Google has announced that its choice for a new Chief Financial Officer, soon-to-be ex-Morgan Stanley employee Ruth Porat, will effectively occupy the position on May 26th and will be paid about $70 million over the next two years in stock units, grants and bonuses.
The new Google CFO will have a base salary of $650.000 per year, but on top of this she will receive $25 million in restricted stock units grants, another $40 million grant in 2016 and a $5 million signature bonus. In comparison, regulatory fillings from Morgan Stanley show that she has earned about $30 million in her last three years with the Manhattan company.
Porat had occupied the positions of Chief Financial Officer and Executive Vice President at financial services giant Morgan Stanley since January 2010, after working her way throughout the ranks of the company since 1987. At one point in 2013, heavy rumors pointed towards President Barack Obama nominating her to be the next Deputy Secretary of the Treasury, but later reports stated she had asked the White House on her own to remove her from consideration for the position, as she wanted to continue to work for Morgan Stanley.
This move comes after the previous Google CFO, Patrick Pichette, announced his retirement from the company earlier this month in an open letter posted on Google Plus. Pichette invoked overall tiredness, satisfaction with his career’s achievements and desire to spend more time with his wife as the reasons for his departure. He also stated at the time that he will help the company in transitioning the next CFO into the role.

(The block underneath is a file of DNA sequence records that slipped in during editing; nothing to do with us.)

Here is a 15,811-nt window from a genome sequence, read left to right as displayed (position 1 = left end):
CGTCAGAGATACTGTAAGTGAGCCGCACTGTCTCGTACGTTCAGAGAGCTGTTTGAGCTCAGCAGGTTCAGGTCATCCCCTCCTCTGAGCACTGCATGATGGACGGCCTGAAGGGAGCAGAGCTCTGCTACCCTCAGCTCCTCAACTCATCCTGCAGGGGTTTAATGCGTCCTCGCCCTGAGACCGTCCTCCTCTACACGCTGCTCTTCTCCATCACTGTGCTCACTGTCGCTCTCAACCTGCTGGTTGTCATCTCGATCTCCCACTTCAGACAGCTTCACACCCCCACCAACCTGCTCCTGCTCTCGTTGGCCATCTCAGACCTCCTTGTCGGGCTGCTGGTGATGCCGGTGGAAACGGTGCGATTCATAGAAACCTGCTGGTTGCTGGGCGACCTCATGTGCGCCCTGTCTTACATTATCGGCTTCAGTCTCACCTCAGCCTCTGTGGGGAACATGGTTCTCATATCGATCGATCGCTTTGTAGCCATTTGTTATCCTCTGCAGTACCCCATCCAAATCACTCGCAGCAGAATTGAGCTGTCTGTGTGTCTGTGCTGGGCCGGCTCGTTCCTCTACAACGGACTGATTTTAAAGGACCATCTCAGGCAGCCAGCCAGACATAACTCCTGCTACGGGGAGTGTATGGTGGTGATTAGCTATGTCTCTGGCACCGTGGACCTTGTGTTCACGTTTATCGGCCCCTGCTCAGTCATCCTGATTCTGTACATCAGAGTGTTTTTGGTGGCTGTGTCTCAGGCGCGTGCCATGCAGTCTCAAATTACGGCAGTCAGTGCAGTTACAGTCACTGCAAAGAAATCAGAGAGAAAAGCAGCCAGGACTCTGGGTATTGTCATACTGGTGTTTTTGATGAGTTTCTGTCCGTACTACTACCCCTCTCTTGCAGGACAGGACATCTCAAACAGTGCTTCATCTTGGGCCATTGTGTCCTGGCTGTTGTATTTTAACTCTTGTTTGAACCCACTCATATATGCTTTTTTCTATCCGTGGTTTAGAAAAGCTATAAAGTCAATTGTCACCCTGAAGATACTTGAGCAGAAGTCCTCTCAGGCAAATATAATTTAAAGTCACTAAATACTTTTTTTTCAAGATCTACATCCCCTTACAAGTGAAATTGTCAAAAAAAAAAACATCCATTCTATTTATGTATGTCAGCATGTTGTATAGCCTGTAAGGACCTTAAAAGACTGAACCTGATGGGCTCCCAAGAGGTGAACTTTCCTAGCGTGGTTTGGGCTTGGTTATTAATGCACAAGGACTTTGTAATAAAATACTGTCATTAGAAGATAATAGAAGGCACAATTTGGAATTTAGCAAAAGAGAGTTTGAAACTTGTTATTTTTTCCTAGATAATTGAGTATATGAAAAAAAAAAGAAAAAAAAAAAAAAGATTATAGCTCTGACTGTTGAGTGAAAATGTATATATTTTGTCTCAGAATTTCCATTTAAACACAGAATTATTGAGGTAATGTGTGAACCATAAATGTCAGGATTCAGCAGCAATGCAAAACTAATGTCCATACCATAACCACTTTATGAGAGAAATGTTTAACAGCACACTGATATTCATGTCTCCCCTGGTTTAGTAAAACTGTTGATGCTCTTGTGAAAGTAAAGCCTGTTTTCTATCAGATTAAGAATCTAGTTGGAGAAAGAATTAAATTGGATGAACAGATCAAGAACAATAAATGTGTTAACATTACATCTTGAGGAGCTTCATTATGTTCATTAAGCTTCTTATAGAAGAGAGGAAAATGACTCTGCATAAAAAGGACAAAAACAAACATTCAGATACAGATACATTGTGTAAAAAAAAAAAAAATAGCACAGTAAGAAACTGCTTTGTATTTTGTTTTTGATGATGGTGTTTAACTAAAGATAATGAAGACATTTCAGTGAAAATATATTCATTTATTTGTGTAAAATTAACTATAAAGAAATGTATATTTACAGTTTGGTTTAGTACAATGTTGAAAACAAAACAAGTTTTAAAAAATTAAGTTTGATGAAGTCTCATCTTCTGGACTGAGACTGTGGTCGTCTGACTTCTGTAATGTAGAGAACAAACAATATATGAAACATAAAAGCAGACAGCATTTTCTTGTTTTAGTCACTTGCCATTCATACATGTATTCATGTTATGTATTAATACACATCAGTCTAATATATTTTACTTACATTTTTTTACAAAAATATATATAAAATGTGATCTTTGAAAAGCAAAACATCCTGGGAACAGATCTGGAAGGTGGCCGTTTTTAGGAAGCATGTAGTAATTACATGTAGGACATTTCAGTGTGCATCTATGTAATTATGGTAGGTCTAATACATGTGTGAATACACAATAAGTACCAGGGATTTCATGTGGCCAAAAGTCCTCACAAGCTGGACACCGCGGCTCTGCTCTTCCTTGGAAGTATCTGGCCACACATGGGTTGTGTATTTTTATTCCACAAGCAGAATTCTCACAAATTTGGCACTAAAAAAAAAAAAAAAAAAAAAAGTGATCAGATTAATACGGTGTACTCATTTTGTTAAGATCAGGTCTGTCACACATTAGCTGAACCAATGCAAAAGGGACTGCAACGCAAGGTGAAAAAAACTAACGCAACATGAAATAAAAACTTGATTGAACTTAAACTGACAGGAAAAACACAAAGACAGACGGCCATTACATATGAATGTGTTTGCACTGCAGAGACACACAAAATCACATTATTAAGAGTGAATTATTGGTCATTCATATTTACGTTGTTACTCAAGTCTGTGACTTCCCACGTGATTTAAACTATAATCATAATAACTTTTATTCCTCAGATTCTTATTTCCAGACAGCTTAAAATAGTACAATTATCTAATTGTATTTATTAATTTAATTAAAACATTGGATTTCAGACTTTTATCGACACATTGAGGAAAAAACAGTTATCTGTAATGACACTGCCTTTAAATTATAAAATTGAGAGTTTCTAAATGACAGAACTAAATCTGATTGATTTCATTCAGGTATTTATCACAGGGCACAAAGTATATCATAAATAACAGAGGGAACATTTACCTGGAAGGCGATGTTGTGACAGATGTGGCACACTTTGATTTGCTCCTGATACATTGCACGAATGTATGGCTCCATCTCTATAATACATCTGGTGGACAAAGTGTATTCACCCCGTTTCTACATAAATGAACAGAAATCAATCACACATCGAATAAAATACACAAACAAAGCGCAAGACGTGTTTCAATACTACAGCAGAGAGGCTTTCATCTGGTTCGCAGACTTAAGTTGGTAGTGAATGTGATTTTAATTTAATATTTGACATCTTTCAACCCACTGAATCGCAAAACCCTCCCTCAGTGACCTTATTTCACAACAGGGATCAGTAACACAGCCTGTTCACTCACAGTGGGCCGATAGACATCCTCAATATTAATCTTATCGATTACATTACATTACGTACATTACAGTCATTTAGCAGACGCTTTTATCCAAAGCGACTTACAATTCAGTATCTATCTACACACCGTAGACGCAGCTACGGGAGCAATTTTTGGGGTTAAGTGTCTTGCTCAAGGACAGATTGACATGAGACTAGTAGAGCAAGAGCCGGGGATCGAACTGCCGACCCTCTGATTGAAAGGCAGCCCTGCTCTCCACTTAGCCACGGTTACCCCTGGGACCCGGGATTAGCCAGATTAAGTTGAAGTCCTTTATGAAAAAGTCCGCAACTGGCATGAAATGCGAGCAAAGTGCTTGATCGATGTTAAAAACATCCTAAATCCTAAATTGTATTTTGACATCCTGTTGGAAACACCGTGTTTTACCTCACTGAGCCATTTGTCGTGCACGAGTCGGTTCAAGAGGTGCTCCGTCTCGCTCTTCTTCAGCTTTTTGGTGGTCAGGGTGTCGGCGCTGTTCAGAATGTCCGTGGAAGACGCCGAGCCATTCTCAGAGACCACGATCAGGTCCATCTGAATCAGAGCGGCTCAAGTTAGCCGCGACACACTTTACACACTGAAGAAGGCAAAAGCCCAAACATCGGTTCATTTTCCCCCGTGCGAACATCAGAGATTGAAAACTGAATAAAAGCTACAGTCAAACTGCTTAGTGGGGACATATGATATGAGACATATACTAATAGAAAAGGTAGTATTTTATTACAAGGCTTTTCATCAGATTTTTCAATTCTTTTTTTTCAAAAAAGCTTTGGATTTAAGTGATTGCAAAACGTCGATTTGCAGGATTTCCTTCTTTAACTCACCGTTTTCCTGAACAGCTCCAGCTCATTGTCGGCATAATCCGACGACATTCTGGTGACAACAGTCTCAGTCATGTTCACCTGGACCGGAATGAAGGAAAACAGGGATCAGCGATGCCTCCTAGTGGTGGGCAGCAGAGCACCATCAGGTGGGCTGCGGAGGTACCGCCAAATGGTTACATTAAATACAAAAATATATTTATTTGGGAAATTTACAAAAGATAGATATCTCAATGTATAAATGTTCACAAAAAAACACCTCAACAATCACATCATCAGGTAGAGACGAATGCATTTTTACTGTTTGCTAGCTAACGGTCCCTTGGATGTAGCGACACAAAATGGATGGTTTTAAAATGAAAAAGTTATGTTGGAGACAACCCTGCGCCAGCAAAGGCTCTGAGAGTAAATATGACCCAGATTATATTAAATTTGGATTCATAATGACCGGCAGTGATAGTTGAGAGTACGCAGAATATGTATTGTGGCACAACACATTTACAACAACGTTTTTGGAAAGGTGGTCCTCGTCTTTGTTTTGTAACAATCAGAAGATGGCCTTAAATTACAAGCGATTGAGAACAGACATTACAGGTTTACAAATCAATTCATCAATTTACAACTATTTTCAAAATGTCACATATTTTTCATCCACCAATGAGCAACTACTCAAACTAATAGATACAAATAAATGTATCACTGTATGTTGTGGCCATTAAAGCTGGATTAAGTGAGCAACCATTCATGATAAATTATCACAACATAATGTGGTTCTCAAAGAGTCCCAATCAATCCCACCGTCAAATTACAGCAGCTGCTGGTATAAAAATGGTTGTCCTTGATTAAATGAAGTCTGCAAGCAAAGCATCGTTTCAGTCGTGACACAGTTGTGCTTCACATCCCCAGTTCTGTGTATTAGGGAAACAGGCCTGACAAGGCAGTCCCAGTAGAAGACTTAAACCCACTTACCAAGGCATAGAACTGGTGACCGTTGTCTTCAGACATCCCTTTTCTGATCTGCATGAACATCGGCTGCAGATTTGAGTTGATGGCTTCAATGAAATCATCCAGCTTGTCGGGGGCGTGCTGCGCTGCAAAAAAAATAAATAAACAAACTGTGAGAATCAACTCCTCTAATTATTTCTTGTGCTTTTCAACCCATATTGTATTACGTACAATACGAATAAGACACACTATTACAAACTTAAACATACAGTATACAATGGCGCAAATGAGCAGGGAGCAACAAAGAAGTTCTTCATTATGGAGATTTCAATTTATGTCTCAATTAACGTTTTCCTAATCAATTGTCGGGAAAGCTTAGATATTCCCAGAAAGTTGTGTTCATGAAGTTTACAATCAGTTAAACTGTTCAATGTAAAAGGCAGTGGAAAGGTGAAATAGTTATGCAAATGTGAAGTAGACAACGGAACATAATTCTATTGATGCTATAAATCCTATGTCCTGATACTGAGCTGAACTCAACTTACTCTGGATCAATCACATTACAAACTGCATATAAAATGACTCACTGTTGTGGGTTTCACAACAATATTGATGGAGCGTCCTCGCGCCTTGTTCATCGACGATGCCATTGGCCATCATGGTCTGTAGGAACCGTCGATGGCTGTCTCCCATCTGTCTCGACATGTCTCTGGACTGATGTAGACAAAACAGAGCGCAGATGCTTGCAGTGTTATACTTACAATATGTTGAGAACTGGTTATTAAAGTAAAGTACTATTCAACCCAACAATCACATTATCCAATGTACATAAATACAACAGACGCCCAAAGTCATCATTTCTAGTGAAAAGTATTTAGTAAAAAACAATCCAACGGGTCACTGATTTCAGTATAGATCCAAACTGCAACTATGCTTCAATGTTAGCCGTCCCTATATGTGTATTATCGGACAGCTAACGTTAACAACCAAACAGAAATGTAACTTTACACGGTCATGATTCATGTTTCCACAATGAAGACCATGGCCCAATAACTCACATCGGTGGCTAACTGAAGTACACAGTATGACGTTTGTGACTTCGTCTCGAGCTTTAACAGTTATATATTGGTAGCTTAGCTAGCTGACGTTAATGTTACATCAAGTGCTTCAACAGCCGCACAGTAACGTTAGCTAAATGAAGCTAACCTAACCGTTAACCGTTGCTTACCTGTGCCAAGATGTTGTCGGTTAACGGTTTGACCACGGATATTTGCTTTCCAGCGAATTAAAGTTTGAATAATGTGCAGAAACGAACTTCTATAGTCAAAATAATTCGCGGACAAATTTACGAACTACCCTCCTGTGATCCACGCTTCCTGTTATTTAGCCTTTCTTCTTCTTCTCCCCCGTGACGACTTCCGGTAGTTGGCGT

Porat joins Google at a rather tumultuous time for the Silicon Valley giant, after an accidentally leaked Federal Trade Committee antitrust report in 2013 stated that the company had used content from rival companies into its own services, and also threatened some of them with exclusion from their search engine. Google was at that point under investigation by the FTC for alleged anticompetitive business practices, which ultimately ended in the company’s favor.
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